The world without George Saunders writing and publishing fiction? I don't want to even think about it.
Tuesday, August 11, 2009
I loved this response, when asked what he looks for in submissions:
"I look first for hugeness of heart."
Speaking of Hobart's website: I'm happy to report that one of my stories will soon be showing up there.
It's something I wrote after reading Jorge Luis Borges' "Borges and I" again (and again). The story is called "Melcher and I."
Sunday, August 9, 2009
Saturday, August 8, 2009
It's a fairly new story, pretty short, about 1000 words, rejected a couple of times previously. I did some more work on it and thought I had it.
Then the past week I worked on it some more (a "final look" before submitting) and realized I didn't have it after all. The story has been kicking my ass on a nightly basis. That horrible revising and tweaking and tinkering that erodes confidence and makes you question why the hell you've been spending all this time on this really sucky story.
Then today, in between diaper changes and dancing with Henry and Celia to the Big Night soundtrack, something clicked, the story fell into place, I made a few more edits, and I think I have it again.
The past week of hair pulling was worth it and made the story better. I hope. We'll see.
Thursday, August 6, 2009
The map features places and locations from Pynchon's books, as well as from his personal life (like when he worked for Boeing after college, and the time he met and got high with Brian Wilson, who apparently didn't have much to say once the weed kicked in).
It also mentions Tommy's, which took me back to my high school years and many, many late-night trips to the famous L.A. burger joint (I'm assuming the map is calling out the original location on Rampart and Beverly). In Inherent Vice (see post below), when characters get the munchies they go to this "burger navel of the universe."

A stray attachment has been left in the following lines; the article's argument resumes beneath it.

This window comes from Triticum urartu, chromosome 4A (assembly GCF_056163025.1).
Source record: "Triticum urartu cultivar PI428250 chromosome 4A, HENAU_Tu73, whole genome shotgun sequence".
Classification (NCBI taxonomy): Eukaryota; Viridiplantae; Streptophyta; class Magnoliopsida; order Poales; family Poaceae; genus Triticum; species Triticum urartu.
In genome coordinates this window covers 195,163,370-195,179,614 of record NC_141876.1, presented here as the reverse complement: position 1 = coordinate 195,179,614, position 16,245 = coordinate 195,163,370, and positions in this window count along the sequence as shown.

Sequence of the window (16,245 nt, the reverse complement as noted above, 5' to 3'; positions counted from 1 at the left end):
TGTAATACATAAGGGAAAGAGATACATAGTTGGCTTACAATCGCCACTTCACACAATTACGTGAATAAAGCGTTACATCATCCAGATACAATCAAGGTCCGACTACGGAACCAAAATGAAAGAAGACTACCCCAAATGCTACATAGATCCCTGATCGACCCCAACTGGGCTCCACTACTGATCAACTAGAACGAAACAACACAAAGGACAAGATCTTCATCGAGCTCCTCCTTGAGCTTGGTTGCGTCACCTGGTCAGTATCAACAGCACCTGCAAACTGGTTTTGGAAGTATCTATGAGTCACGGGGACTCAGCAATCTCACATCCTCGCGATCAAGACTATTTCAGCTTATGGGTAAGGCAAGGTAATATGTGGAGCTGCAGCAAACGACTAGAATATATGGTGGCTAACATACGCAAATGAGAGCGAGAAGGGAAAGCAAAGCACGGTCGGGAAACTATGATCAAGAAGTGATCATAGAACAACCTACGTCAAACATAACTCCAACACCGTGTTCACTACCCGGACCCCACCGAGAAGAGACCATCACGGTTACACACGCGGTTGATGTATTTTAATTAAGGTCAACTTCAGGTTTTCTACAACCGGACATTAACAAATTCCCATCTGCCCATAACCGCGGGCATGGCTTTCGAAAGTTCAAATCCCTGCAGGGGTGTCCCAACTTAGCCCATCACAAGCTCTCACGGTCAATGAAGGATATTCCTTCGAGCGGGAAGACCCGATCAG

And here's what Mark Horowitz had to say about Pynchon's new novel: it's "an homage to those bygone days [the 60s and early 70s], plus something no one expected from the notoriously private author: a semiautobiographical romp. Set in the twilight of the psychedelic '60s, Inherent Vice is stoner noir, a comic murder mystery starring a detective who—like stories of Pynchon himself—smokes bales of weed, obsesses over unseen conspiracies, and relishes bad TV. (The Big Lebowski meets The Big Sleep.) And if you map the novel against Pynchon's life in LA, it really does tie the whole room together."
(Anytime I come across a Big Lebowski reference I'm feeling good.)
Another Pynchon post, you say? Yes. To be honest, though, I don't think about Pynchon much anymore. I used to. But now I don't. And now I'm not so sure I remember what I used to think.
Wednesday, August 5, 2009
The scuttlebutt on the Internets is that the person doing the voiceover may or may not be the reclusive author himself.
The only thing to go by, I guess, would be to compare the voiceover bit he did on The Simpsons a few years ago.
I don't know. Sounds like it could be him to me. I like to think it's him. So it's him.
Tuesday, August 4, 2009
Monday, August 3, 2009
I knew about this a while ago because my wife was contacted by AwkwardFamilyPhotos.com, asking for permission to use a photo she had submitted and which subsequently was posted on the site.
Look for the book in May 2010.